Clan Fabius was one of the most significant families in the early and mid Roman Republic. They traced their originals back to an almost legendary past, when the Fabii were almost wiped out defending the young Republic, a legend that will have been familiar to all of their contemporaries for the rest of Roman history. Many of the family ended up holding high office during the Republic, but two became legends in their own lifetimes. The first was Fabius Maximus Rullianus, a hero of the Samnite Wars and the man who gained the family the name ‘Great’. The second is the best known in modern times – Fabius Maximus Cunctator (the ‘delayer’), often seen as the saviour of Rome in the Second Punic War, when his delaying tactics frustrated Hannibal at the peak of his power.
Many of the intervening members of the family are frustratingly difficult to trace with any great certainty, but McCall does a good job of piecing together a coherent family tree, while admitting where there are uncertainties. The nature of the sources means that it isn’t always clear if two mentions of someone with the same name holding office a decade or two apart referred to one man, father and son or uncle and nephew.
Even for the most famous members of the family, it isn’t always clear if all of the activities and achievements allocated to them were genuinely deserved. McCall does a good job of picking his way through the minefield of the sources, where many events in one life could be repeats of incidents from a different generation, or based more on family legend than history.
The family rather faded away in the late Republic, and the last few generations don’t really play much of a part in those dramatic events. The direct family line had already died out, and the last successful holder of the name was Fabius Maximus Aemilianus, the biological son of Lucius Aemilius Paullus who was adopted by the last Fabius Maximus in the direct male line (another of his sons was adopted into the Scipio family in the same circumstances), and his son Quintus Fabius Maximus Allobrogicus, who won a victory over the Gauls. After that the family declined into obscurity, disappearing entirely from the record under the Empire.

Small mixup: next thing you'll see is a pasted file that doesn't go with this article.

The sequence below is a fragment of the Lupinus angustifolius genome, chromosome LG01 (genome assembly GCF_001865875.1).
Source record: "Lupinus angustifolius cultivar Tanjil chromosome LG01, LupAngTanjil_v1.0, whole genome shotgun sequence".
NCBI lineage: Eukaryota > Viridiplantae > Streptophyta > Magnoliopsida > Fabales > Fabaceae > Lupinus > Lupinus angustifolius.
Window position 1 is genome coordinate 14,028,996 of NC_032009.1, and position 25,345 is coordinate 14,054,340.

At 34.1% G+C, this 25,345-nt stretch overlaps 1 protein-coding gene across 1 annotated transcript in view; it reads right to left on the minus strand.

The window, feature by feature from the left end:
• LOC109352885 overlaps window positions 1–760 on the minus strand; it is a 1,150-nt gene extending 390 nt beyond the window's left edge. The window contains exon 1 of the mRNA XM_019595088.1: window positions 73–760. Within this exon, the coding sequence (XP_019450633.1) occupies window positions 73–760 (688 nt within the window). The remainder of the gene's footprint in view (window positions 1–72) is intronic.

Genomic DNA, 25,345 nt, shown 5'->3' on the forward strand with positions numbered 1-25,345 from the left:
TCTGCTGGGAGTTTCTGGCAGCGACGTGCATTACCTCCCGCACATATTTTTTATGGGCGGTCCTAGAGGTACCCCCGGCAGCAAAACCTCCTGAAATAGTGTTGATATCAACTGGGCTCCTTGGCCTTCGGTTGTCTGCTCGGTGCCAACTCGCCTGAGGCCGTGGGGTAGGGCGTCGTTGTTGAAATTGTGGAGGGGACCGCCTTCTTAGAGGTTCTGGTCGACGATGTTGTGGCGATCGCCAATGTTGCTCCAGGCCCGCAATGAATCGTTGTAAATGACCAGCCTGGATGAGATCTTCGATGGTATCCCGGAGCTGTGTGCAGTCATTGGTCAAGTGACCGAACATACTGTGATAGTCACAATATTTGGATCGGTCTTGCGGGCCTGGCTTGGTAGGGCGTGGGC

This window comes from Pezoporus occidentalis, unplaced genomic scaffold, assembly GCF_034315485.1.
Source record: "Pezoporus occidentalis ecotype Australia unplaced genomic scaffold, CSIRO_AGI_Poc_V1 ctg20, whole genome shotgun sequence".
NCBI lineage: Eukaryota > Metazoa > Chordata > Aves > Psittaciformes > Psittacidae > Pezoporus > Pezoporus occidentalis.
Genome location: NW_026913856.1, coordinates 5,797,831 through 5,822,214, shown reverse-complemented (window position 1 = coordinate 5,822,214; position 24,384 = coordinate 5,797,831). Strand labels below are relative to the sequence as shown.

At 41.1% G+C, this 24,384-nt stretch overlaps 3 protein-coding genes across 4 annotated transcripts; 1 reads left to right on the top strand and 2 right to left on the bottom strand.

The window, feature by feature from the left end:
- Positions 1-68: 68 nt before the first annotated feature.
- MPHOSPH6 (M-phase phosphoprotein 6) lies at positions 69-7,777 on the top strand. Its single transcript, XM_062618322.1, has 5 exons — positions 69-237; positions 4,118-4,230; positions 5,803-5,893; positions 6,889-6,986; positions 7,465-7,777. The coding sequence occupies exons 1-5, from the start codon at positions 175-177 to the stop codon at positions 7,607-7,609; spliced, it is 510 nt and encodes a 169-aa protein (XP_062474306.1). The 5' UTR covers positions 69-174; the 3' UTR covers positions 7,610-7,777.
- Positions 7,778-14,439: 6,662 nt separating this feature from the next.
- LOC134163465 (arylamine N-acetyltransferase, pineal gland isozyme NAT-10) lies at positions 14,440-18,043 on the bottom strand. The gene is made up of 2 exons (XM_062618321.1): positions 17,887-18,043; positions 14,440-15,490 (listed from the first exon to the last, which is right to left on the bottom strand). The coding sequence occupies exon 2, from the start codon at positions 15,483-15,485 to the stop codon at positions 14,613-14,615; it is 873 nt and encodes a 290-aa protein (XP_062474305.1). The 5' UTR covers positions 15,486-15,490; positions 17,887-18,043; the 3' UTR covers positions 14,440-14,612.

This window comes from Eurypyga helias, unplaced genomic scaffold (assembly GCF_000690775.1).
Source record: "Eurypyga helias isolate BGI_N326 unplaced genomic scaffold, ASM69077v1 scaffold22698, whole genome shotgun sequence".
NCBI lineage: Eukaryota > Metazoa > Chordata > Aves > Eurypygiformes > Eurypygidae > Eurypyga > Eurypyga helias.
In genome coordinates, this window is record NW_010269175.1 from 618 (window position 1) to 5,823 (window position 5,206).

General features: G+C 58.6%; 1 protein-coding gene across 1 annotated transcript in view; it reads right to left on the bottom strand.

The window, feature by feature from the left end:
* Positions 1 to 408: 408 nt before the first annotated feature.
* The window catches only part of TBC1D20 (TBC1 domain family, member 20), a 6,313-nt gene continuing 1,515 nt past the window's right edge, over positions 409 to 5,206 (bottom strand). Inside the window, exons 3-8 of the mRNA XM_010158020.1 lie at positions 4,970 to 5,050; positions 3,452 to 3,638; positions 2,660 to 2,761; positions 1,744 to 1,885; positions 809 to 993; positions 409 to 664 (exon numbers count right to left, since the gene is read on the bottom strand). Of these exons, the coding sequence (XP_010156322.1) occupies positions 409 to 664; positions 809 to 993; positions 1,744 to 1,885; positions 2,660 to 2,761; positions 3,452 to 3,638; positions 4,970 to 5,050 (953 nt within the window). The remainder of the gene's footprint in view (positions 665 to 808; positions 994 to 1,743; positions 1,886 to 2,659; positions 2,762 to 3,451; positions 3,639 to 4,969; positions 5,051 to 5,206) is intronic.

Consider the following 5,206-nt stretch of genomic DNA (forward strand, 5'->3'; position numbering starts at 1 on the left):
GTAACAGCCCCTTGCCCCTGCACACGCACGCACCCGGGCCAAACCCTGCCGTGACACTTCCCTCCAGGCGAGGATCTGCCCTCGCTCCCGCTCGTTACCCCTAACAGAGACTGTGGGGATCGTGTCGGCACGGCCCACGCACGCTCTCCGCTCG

One sign of the times is that the author finishes with a brief survey of the main sources, followed by a series of links to online versions of them, one of the many impressive tools for the historian now available online.
This is a nice approach to the history of the Roman Republic, and one that the Fabii would probably have appreciated, reflecting the obsession with family achievements amongst the senior members of the Roman aristocracy.
1 - Introduction
2 - Shadows of the Past: The Fabii and the Fledgling Republic
3 - The First Fabius Maximus, Rullianus and the Samnite Wars
4 - The Battle of Sentinum
5 - Fabius Maximus Cunctator and the War against Hannibal
6 - The Fabian Strategy and the End of the War
7 - Spanish Wars, Gallic Wars, Civil Wars and the End of the Line
Author: Jeremiah McCall
Publisher: Pen & Sword Military